5 000 meters were older than 20 years, and more than 18 000 were older than eight years. The phased replacement of the oldest meters started in 2012 and, to date, 8 839 domestic water meters have been replaced. For all new and replacement installations, plastic water meters are being used, because of the prevalence of the theft of copper and brass fittings and equipment.

Leak repairs at indigent households

iX Engineers has a long-standing professional relationship with Overstrand Municipality, and headed up the leak repairs at indigent households. To date, three methods have been applied in the different areas of the municipality: physical inspection, listening sticks and correlation. Most of the leaks found were on house connections, with no major mains leaks. The repair of domestic plumbing leaks was done at indigent households over a period of two years, amounting to 1 587 leak repairs.

Reducing consumption

In an attempt to reduce excessive water consumption, Overstrand Municipality has been using a rising block tariff. There are six steps in the rising block tariff structure, with the highest being R47.64/kℓ for consumption above 60 kℓ per month. Provision has been made for drought situations, with Level 1 to
Level 3 restriction tariffs also approved by council as part of the tariff structure, ready for implementation during periods of water scarcity at various levels of severity.

In parallel with this, the municipality’s sewerage tariff is charged per kilolitre, based on 70% of the water consumption at a property, to a maximum of 50 kℓ of water consumed per month. This allows for irrigation consumption, which is not returned to the sewerage system.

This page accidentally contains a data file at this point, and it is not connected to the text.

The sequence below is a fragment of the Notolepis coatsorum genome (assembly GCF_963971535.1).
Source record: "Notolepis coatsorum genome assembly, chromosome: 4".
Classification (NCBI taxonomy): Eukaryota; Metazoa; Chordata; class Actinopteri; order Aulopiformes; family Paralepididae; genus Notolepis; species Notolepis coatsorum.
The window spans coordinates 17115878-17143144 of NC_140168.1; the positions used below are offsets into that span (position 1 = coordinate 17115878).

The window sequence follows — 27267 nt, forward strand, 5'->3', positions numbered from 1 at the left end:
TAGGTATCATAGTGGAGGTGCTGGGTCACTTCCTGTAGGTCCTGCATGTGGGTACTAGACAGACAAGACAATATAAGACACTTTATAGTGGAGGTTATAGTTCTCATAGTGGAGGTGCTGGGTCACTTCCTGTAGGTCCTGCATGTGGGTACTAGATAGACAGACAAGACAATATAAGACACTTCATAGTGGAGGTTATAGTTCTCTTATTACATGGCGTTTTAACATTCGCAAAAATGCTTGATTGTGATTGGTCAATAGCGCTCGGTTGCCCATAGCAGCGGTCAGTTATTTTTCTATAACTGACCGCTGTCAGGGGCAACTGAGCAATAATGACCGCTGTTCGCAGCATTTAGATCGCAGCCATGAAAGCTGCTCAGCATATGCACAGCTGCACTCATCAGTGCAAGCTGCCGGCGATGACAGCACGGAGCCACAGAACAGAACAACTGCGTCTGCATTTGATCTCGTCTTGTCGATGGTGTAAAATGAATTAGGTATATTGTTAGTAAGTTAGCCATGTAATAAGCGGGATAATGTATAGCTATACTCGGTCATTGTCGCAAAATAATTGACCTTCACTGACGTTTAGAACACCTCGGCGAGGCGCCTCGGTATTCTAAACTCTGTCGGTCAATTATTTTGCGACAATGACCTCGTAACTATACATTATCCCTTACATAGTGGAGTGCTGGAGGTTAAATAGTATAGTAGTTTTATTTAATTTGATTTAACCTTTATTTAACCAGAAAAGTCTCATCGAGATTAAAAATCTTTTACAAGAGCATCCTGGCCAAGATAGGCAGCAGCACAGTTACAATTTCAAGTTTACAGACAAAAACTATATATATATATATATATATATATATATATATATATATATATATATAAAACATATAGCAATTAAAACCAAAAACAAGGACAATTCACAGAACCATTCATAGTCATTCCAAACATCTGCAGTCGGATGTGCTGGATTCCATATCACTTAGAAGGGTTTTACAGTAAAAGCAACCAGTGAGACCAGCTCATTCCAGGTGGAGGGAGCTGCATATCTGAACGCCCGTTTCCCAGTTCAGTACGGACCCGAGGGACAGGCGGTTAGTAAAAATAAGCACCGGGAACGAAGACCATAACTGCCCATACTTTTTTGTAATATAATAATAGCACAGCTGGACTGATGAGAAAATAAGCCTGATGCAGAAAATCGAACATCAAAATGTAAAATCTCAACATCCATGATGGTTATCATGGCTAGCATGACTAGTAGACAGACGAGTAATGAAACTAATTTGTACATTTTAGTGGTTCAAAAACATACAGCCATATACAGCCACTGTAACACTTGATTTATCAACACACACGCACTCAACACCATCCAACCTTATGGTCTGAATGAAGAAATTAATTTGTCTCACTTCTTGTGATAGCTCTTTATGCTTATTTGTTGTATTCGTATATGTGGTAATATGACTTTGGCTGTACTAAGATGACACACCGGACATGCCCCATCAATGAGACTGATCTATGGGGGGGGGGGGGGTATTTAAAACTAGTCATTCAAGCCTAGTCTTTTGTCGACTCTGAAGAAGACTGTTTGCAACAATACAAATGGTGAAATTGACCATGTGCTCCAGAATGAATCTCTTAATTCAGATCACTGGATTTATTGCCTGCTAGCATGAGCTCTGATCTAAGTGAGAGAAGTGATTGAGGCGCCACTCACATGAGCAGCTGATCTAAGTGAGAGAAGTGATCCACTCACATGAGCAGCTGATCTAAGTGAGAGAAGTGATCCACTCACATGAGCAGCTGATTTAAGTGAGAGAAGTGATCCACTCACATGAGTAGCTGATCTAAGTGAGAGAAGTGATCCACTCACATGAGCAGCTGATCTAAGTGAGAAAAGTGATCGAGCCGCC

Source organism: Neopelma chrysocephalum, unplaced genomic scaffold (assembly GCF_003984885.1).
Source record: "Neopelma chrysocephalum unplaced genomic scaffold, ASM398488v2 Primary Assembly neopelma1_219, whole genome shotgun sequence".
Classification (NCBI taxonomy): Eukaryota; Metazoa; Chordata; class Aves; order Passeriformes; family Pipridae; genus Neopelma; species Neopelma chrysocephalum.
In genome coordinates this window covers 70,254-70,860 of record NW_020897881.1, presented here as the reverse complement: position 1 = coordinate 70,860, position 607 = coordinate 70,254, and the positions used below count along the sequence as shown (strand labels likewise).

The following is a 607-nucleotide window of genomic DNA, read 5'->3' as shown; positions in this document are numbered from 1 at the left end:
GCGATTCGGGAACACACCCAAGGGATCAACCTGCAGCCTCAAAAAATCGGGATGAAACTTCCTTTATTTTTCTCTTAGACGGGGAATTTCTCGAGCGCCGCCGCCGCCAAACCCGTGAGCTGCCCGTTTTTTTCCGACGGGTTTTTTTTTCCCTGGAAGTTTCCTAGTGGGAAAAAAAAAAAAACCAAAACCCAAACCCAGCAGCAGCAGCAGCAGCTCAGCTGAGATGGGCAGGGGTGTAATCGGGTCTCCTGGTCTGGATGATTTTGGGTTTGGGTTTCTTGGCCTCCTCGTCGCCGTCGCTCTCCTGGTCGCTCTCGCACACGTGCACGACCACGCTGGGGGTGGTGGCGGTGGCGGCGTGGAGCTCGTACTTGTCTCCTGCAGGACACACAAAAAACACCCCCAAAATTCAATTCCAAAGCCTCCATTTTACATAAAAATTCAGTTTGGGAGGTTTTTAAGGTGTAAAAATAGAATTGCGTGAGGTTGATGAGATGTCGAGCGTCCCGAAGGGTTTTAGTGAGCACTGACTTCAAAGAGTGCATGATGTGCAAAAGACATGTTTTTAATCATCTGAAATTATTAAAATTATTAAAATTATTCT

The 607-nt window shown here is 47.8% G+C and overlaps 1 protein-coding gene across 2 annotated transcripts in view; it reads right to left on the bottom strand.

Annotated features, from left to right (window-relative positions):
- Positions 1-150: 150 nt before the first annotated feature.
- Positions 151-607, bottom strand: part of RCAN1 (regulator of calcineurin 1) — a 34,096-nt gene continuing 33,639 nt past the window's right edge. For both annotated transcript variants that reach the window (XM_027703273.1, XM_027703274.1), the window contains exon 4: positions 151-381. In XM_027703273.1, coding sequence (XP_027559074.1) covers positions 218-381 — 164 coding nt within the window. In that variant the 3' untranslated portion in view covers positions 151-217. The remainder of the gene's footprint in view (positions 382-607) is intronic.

Every property owner receives a graph illustrating their last 24 months’ water
consumption trend on their monthly
municipal bill, allowing them to identify abnormal consumption.

Successful water savings

Through the turnaround strategy, water loss decreased from a high of 28.5% in 2009/10 to a significantly lower 18.8% in 2015/16. The total volume of water losses in Overstrand decreased from 2 467 Mℓ in 2008/09 to
1 342 Mℓ in 2015/16 – a decrease of 45.6%. In addition, the total water demand for the Overstrand area decreased from 9 054 Mℓ in 2008/09 to 7 148 Mℓ in 2015/16 – a decrease of 21.1% – despite a rapidly growing population.

While securing a continuous stream of funding for the maintenance and replacement of infrastructure and equipment remains a constant challenge, Overstrand Municipality has made significant progress in meeting its target to reduce water losses to 17% by 2017.